"I have no matches! I cannot make fire! I CANNOT MAKE FIRE!"
~The First Doctor
So here's the very beginning of "Doctor Who".
We meet the First Doctor, played by William Hartnell, who starts out as kind of a dick, and if one thing is going to remain consistent over the decades, I guess that should be it.
This first serial, also known as "100,000 BC", is only partially an origin story. The first episode out of four deals with the very basics of the setup. We meet two school teachers, Ian Chesterton and Barbara Wright, who can't seem to figure out that their student, Susan, is a time traveler, despite how terrible she is at hiding that fact. I'm sorry, but if anyone I knew ever said something peculiar and then followed it up with, "Oh right, that hasn't been invented yet," or something akin to that, I'd probably immediately ask them if they were a time traveler. Maybe that's just because I'm genre-savvy, but still.
Anyway, having nothing better to do, the two teachers follow Susan home and end up finding the famous TARDIS, where the Doctor emerges, insults their intelligence, and tries in vain to drive them off. However, they discover the truth about the Doctor and his granddaughter -- that they're aliens, exiled from their home world and bouncing along the fourth dimension until they can one day return home. Shenanigans ensue and the Doctor accidentally takes the two school teachers hostage and they travel into the year 100,000 BC, or thereabouts.
This first episode is probably the only part of this first serial worth watching, and not just as a fan of the new stuff, but in its own right. It's cool to see the origin point of the series.
The rest of this serial is downright excruciating.
We basically see stupid people rolling around in a cave screaming about not being able to make fire. And we also have cavemen (see what I did there?).
The plot can be summed up pretty simply. The Doctor gets roped in by nearby cavemen to make fire for them. The other three stumble along as well, though it's unclear why or how they got there. The characters all incite political unrest in the cavemen society until they eventually escape and go to the next time period.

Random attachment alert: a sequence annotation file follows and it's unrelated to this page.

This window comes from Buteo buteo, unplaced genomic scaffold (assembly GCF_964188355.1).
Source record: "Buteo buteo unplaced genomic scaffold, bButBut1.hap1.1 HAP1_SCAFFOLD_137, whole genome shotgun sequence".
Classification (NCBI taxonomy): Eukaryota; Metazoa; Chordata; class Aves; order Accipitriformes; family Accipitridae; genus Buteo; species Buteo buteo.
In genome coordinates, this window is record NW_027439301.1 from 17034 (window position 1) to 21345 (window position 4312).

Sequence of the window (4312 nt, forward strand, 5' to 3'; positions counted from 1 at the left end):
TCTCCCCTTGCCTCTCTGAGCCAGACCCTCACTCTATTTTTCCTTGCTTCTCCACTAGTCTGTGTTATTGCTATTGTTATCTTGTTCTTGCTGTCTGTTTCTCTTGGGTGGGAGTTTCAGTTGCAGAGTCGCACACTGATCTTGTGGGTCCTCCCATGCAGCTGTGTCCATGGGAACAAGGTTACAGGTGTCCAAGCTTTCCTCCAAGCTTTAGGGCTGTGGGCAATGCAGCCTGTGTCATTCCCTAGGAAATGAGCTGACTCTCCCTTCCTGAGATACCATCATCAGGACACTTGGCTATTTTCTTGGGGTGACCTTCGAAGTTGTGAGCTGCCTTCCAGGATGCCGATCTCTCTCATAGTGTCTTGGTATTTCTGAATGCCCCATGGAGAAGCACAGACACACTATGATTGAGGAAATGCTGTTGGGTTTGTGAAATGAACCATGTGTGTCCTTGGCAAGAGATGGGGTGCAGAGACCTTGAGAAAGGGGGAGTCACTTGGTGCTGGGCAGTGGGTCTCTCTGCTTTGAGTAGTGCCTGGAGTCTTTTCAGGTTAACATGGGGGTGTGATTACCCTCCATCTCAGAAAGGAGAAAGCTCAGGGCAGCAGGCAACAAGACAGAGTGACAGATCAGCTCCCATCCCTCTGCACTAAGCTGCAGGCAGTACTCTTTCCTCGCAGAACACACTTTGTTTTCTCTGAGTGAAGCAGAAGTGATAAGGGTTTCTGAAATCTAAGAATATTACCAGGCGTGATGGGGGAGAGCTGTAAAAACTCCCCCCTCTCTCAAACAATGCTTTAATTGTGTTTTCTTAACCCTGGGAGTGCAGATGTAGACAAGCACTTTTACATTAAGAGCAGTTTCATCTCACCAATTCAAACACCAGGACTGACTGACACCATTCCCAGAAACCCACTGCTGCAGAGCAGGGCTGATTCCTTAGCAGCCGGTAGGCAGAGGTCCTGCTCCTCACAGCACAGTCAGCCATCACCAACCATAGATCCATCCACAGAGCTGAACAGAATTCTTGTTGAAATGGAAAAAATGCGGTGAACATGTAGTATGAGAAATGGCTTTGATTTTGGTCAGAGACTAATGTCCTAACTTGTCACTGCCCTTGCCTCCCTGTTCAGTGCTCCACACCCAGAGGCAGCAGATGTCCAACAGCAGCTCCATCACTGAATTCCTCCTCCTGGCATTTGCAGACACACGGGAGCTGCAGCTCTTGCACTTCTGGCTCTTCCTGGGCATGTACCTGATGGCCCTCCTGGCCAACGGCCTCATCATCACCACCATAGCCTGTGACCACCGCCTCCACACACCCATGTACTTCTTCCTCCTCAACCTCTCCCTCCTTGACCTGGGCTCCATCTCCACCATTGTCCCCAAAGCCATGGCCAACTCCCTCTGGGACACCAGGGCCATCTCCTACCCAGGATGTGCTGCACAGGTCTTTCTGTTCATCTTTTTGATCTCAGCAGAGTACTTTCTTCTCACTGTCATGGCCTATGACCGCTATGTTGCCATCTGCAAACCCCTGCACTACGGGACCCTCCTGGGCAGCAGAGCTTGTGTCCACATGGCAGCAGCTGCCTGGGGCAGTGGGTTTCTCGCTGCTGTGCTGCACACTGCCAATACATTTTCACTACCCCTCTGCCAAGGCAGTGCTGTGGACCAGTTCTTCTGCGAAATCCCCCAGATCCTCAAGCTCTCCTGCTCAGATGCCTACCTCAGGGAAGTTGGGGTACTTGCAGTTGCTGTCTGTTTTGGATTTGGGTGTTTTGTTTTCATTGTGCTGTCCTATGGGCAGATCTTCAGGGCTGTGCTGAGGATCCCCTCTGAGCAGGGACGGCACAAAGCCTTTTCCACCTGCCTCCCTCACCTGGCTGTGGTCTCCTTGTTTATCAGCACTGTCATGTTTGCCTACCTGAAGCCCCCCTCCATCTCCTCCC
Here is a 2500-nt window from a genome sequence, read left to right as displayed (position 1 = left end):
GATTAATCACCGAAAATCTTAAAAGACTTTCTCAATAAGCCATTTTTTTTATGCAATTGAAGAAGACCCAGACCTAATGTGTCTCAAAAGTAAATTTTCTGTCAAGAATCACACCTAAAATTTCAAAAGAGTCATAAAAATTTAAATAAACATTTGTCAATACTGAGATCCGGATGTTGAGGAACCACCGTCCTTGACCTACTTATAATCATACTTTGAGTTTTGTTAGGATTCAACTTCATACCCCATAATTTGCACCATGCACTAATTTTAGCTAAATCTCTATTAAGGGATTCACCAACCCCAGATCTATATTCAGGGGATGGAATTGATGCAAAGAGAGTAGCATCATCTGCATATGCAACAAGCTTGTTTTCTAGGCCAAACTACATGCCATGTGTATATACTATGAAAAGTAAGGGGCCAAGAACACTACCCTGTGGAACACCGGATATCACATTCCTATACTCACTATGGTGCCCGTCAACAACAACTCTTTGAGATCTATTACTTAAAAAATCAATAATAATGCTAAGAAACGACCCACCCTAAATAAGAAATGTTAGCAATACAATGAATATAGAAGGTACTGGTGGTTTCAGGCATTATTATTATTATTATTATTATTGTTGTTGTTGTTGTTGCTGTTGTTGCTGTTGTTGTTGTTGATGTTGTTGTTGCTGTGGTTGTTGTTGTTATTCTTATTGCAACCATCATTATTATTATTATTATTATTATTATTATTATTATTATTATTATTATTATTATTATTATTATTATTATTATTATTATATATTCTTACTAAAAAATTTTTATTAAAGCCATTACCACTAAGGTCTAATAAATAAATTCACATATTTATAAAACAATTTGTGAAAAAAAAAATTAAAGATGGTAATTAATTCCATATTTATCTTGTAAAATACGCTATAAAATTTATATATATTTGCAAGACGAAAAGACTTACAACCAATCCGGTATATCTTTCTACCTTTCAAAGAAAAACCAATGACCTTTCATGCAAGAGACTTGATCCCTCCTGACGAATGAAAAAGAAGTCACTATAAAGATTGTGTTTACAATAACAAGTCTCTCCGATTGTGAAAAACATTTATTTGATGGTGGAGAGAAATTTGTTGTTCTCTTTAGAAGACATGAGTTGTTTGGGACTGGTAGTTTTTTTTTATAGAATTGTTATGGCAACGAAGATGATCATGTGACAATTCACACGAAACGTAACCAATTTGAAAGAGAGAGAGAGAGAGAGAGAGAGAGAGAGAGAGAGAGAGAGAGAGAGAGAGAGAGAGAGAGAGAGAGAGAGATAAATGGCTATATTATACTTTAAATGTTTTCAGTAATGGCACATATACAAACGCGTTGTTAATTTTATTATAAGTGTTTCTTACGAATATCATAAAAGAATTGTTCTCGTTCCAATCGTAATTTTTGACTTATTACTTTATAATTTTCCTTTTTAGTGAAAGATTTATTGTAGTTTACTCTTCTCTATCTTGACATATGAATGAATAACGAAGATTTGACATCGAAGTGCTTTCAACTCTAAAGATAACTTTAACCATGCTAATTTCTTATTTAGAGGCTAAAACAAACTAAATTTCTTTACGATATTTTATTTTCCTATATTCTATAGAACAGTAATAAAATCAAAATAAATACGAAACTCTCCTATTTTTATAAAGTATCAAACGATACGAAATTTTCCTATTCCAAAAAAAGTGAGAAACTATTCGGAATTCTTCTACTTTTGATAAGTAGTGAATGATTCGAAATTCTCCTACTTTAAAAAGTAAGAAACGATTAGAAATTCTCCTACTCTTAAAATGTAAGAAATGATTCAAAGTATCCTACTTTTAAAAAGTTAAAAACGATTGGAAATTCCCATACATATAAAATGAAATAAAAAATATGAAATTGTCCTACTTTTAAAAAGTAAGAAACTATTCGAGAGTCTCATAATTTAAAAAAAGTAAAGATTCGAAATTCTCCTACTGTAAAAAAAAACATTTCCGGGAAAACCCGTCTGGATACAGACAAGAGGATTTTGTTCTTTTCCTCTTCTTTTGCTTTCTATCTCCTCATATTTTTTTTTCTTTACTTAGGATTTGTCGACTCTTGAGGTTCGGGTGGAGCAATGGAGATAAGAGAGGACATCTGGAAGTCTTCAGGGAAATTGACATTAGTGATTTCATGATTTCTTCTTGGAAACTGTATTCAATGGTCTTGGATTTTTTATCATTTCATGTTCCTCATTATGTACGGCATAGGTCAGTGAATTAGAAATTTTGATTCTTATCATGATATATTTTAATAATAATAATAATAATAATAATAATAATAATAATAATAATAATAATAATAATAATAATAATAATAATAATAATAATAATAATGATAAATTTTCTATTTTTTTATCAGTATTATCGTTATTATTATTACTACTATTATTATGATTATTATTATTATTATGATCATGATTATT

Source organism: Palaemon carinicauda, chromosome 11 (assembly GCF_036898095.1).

This drags on for three episodes.
I realize I'm holding a nearly 50-year-old television show to my own standards, but good lord, it's not like pacing hadn't yet been discovered.
On a side note, I'm shocked that humans from 100,000 BC can identify the Doctor as an "old man". I somehow doubt they've ever seen anyone older than 40. I'm surprised they don't consider him to be some kind of deformed creature, what with his wrinkled face and white hair. They also mostly just seem concerned with the Doctor's ability to make fire, not as much with what he's wearing or the way he behaves and communicates. I know the TARDIS translates for them, but I would think cavemen wouldn't be this verbal.
I also love how when they're all put in restraints and left alone in a cave, their first instinct is to try and cut the restraints with rocks and pieces of bone rather than UNTIE them. It's just rope. Probably crappy rope. And these are cavemen, not Boy Scouts. They can't even make FIRE. Those knots can't be very good.
And don't get me started on the politics. Who knew you could make cavemen this freaking political? There's a guy whose dead father used to provide fire so he just waits around for fire to come to him, there's another guy who's trying to be the new leader by learning how to create fire from the Doctor, there's the tribe elder who's afraid of fire, there's random other people who encourage or discourage the aforementioned parties... and none of them are interesting or likable because... well, because they're all cavemen.
While the serial itself ends up being a low-rent, crappy, prehistoric "Game of Thrones", it does provide us some insight into the four main players. For one thing, the Doctor learns to take some responsibility and get along with the bloody humans. For another thing, we start to learn the role each character takes in the series.
Ian is what the writers assume is the character the audience is most likely to relate to and is thus the most competent and gets the most to do. This means he does most of the exposition, most of the talking
The Doctor gets incapacitated a lot and is condescending and snarky (some things never change).
Susan screams a lot and worries about the Doctor.
Barbara also screams a lot and gives Ian something to protect. Well, she does also get to do quite a bit, but not nearly as much as Ian. Still, she's more proactive than the Doctor, so that's something. For the 60's this could have been a lot worse.
Anyway, this isn't the worst thing I've ever seen. To be honest, given the premise, I can't imagine cavemen being made much more interesting than this, so bravo I suppose. Regardless, this serial didn't have to be four episodes long. And really, I have a hard time understanding what the whole point of this serial was. What was the theme they were trying to explore? The nature of humanity? Technology? Morality? Compassion? It's pretty sloppy overall.
I give this serial 4/10.
You can pick it up (as well as a few of the other serials in this season) from this DVD volume available through Amazon: "Doctor Who: The Beginning"